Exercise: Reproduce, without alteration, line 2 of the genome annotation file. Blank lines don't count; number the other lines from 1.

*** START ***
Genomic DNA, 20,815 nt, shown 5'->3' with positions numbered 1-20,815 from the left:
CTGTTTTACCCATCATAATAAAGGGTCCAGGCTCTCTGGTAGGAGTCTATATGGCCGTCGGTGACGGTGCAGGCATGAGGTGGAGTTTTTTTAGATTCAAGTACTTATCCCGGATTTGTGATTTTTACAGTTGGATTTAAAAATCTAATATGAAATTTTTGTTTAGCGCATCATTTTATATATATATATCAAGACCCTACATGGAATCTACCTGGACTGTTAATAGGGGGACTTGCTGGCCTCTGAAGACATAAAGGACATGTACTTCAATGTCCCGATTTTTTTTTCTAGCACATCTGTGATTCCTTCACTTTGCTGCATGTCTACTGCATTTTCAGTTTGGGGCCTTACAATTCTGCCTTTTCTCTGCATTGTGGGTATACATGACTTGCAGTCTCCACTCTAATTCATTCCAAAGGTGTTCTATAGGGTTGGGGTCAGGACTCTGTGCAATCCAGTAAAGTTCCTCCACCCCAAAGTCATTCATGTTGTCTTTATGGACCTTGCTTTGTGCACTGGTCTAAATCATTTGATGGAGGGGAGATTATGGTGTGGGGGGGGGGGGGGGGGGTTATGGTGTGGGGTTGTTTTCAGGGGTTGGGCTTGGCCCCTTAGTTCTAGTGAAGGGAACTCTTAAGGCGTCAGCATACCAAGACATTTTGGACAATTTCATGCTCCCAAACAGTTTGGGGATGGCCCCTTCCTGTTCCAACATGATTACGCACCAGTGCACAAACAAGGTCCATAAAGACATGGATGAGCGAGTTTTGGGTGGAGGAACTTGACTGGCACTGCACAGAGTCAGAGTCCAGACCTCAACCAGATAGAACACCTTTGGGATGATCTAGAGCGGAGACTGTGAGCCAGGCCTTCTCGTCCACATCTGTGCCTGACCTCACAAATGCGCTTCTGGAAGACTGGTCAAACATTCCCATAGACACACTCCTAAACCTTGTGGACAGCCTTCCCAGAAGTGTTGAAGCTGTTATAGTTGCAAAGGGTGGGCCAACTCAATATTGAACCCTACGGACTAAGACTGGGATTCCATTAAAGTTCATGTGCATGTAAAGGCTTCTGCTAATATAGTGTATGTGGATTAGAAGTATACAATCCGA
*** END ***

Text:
CTGTTTTACCCATCATAATAAAGGGTCCAGGCTCTCTGGTAGGAGTCTATATGGCCGTCGGTGACGGTGCAGGCATGAGGTGGAGTTTTTTTAGATTCAAGTACTTATCCCGGATTTGTGATTTTTACAGTTGGATTTAAAAATCTAATATGAAATTTTTGTTTAGCGCATCATTTTATATATATATATCAAGACCCTACATGGAATCTACCTGGACTGTTAATAGGGGGACTTGCTGGCCTCTGAAGACATAAAGGACATGTACTTCAATGTCCCGATTTTTTTTTCTAGCACATCTGTGATTCCTTCACTTTGCTGCATGTCTACTGCATTTTCAGTTTGGGGCCTTACAATTCTGCCTTTTCTCTGCATTGTGGGTATACATGACTTGCAGTCTCCACTCTAATTCATTCCAAAGGTGTTCTATAGGGTTGGGGTCAGGACTCTGTGCAATCCAGTAAAGTTCCTCCACCCCAAAGTCATTCATGTTGTCTTTATGGACCTTGCTTTGTGCACTGGTCTAAATCATTTGATGGAGGGGAGATTATGGTGTGGGGGGGGGGGGGGGGGGTTATGGTGTGGGGTTGTTTTCAGGGGTTGGGCTTGGCCCCTTAGTTCTAGTGAAGGGAACTCTTAAGGCGTCAGCATACCAAGACATTTTGGACAATTTCATGCTCCCAAACAGTTTGGGGATGGCCCCTTCCTGTTCCAACATGATTACGCACCAGTGCACAAACAAGGTCCATAAAGACATGGATGAGCGAGTTTTGGGTGGAGGAACTTGACTGGCACTGCACAGAGTCAGAGTCCAGACCTCAACCAGATAGAACACCTTTGGGATGATCTAGAGCGGAGACTGTGAGCCAGGCCTTCTCGTCCACATCTGTGCCTGACCTCACAAATGCGCTTCTGGAAGACTGGTCAAACATTCCCATAGACACACTCCTAAACCTTGTGGACAGCCTTCCCAGAAGTGTTGAAGCTGTTATAGTTGCAAAGGGTGGGCCAACTCAATATTGAACCCTACGGACTAAGACTGGGATTCCATTAAAGTTCATGTGCATGTAAAGGCTTCTGCTAATATAGTGTATGTGGATTAGAAGTATACAATCCGA